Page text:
By Assumpta Nantume
1st-year MSc-GH student
Student research assistant at the Duke Malaria Collaboratory
Almost every science or biology test I ever took as a primary or secondary school student asked some version of the question, “How is malaria transmitted?” I am pleasantly surprised that all these years later, that very question still constitutes a significant part of my academic life and career.
Between grades one to three, I recall that the answer to this question was fairly simple: malaria is transmitted through a mosquito bite. But somewhere along the way, this response evolved to the more specific and accurate: malaria is transmitted from one infected human to another through the bite of a female anopheles mosquito.
It didn’t bother me so much when I received zero credit for my omission of the single word infected on one exam question. But it did bother me a little bit to learn that on the same exam, students who stated infected human but failed to specify that the anopheles mosquito was a female were awarded partial credit for a response that I felt was equally imprecise.
I suppose now that my biology teacher at the time was only trying to emphasize that the human’s status as a reservoir for the malaria parasite is of key importance in the transmission cycle. Well, perhaps he would be proud to know that several years since that exam, I am developing an even deeper appreciation of that notion.
Recently, my work as a research assistant at Duke Malaria Collaboratory has led me to think more critically about malaria transmission and the bottlenecks in malaria control and eradication efforts. A long-standing challenge that is now emerging as a critical area of research in the malaria community is the role of asymptomatic infections in sustaining reservoirs of malaria parasites.
Scientists have known for a long time that within malaria-endemic ecologies, malaria infections commonly present with very mild, or at times, no apparent clinical symptoms. The ability of individuals to carry low-density malaria infections without experiencing overt disease is believed to be the consequence of exposure-related clinical immunity, resulting in the effective suppression of parasites in blood.
Left untreated, these infections can persist within their hosts for long durations and wield the potential for transmission to uninfected individuals who may unfortunately be more susceptible to clinical episodes of malaria elicited by the same parasite.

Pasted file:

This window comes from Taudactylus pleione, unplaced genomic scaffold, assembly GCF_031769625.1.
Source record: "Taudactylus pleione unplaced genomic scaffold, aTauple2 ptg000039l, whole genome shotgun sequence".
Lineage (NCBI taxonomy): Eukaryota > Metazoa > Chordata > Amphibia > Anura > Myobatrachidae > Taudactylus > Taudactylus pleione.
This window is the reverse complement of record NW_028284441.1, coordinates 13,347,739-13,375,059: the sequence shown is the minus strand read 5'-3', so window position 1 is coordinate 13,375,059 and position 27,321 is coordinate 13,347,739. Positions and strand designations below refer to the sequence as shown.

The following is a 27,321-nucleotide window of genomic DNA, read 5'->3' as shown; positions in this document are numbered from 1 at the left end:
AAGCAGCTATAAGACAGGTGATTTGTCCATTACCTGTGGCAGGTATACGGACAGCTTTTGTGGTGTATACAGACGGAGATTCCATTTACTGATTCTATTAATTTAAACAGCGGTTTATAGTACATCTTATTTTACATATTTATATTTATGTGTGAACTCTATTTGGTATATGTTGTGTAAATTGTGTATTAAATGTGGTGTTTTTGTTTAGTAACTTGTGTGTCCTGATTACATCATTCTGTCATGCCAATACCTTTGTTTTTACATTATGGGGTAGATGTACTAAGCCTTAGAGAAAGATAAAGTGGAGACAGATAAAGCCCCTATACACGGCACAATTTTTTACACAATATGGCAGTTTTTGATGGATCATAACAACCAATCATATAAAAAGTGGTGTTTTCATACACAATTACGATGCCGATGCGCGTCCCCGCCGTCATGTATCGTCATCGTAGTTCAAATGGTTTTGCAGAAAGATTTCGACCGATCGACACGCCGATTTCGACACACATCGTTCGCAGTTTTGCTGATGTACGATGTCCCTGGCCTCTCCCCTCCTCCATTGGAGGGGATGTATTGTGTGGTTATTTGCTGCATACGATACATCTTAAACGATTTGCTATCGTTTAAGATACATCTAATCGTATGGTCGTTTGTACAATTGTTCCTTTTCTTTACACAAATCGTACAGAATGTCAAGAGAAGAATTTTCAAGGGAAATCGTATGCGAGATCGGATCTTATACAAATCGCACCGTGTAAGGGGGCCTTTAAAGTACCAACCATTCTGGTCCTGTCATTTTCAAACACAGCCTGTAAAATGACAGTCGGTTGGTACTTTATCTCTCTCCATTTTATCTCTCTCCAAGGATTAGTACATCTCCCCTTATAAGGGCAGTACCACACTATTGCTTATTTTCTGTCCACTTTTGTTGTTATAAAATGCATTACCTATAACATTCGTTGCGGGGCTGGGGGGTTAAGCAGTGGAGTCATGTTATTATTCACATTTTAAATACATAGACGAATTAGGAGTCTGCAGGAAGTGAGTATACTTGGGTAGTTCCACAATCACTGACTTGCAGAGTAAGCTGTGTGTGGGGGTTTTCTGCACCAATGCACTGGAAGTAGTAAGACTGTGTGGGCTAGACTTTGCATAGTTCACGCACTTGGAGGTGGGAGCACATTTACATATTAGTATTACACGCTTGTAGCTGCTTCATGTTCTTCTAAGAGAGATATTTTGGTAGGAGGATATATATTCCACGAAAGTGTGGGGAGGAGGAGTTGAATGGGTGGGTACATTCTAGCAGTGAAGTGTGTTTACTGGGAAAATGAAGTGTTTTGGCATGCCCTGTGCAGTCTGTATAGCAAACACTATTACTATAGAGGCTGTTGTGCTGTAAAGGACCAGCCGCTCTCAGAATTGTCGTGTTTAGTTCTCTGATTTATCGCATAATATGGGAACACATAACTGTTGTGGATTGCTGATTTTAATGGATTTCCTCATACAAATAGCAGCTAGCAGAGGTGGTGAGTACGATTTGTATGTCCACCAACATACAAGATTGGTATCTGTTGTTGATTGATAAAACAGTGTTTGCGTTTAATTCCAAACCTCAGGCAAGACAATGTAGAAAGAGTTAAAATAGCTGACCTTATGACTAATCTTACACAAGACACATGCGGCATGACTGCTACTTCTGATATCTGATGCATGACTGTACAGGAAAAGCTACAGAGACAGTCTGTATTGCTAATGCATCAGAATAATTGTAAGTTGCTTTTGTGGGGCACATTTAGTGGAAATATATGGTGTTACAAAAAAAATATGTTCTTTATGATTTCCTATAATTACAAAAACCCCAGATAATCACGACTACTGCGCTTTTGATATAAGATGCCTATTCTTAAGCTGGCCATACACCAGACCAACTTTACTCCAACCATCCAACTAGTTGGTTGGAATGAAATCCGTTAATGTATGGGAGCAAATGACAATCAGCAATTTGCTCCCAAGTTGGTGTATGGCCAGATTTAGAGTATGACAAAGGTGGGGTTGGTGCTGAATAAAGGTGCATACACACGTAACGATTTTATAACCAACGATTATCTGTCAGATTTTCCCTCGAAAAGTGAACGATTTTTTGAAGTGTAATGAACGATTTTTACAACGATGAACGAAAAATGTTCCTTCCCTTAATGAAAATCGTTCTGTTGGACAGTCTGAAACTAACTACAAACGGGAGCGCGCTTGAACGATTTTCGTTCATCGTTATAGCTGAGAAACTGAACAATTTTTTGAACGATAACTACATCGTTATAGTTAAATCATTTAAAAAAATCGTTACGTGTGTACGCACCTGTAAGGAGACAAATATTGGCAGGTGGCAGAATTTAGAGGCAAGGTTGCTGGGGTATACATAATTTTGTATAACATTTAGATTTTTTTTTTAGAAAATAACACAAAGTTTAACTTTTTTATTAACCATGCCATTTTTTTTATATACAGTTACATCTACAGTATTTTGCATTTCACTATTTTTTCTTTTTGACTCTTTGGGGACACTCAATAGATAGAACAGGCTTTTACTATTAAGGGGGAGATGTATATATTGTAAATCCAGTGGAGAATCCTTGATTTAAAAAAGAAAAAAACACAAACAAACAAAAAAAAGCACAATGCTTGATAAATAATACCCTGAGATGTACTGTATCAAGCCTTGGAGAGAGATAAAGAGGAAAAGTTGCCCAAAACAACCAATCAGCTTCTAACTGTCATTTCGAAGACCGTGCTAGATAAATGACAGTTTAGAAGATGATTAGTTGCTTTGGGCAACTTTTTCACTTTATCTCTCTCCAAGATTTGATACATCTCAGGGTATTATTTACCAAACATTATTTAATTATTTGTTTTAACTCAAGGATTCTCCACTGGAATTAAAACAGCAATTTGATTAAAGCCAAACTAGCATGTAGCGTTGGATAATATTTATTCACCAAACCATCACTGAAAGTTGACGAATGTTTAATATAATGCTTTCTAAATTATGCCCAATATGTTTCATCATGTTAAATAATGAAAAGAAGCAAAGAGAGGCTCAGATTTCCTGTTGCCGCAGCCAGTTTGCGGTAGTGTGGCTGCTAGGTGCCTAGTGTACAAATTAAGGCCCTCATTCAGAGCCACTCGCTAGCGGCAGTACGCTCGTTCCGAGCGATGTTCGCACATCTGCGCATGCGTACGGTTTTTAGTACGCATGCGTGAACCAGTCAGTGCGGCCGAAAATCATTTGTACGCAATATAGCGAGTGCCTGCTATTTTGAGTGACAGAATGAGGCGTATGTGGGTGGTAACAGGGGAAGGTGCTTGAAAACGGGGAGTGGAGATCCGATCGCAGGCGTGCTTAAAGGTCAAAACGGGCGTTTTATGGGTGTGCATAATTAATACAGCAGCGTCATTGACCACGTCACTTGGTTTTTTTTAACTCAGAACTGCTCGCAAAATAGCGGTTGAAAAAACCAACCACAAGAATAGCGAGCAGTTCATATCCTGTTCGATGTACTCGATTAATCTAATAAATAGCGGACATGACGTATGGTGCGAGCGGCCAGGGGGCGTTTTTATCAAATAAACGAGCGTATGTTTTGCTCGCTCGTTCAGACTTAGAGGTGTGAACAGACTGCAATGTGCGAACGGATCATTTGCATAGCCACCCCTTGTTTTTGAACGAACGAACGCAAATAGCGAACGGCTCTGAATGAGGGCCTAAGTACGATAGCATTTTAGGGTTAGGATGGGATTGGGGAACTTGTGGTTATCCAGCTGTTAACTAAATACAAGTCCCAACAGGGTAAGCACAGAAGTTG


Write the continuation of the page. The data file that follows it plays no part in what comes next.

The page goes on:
While numerous studies have presented some estimates of the burden of asymptomatic malaria in specific regions, in reality, asymptomatic malaria cases are challenging to identify and quantify outside of research efforts that are actively trying to do so.
Clearly, individuals who are not actively experiencing any symptoms of illness or discomfort have no motivation for seeking a diagnosis or any sort of clinical review. Moreover, if they did go to a health center to be tested, it is also likely that their parasite counts would be well below the limit of detection of the rapid diagnostic tests (RDTs) currently in use in most low-resource settings.
Another key concern is the potential contribution of asymptomatic infections to the spread of anti-malarial drug resistance. In areas like Cambodia and Myanmar, where patterns of anti-malarial drug resistance are being closely monitored, drug-resistant parasites have been detected in a few asymptomatic hosts. This has prompted further calls for mass drug administration (MDA) to eliminate all Plasmodium falciparum reservoirs in the Greater Mekong Sub-region.
While mass drug administration programs have proved to be successful as an elimination strategy for a number of neglected tropical diseases in high burden areas, the World Health Organization stresses the need for more research and evaluation of MDA’s applicability in malaria elimination efforts, due to the more challenging intricacies of interrupting malaria transmission.
A more recent and promising approach to addressing the burden of asymptomatic malaria is the use of ultra-sensitive rapid diagnostic tests (uRDT), the first of which was launched and field tested in representative high- and low- transmission areas in Uganda and Myanmar in 2017. The uRDT showed a greater than 10-fold lower limit of detection for the malaria antigen compared with the standard RDT, fueling high hopes for a new tool that may further efforts to unveil and address asymptomatic malaria infections.
In summary, despite recent gains in malaria eradication efforts, there remain significant challenges and limitations that stand in the way of complete global eradication. The promise of a malaria-free world is in reach—but it commands our collective persistence and inventiveness to extinguish the very last parasites.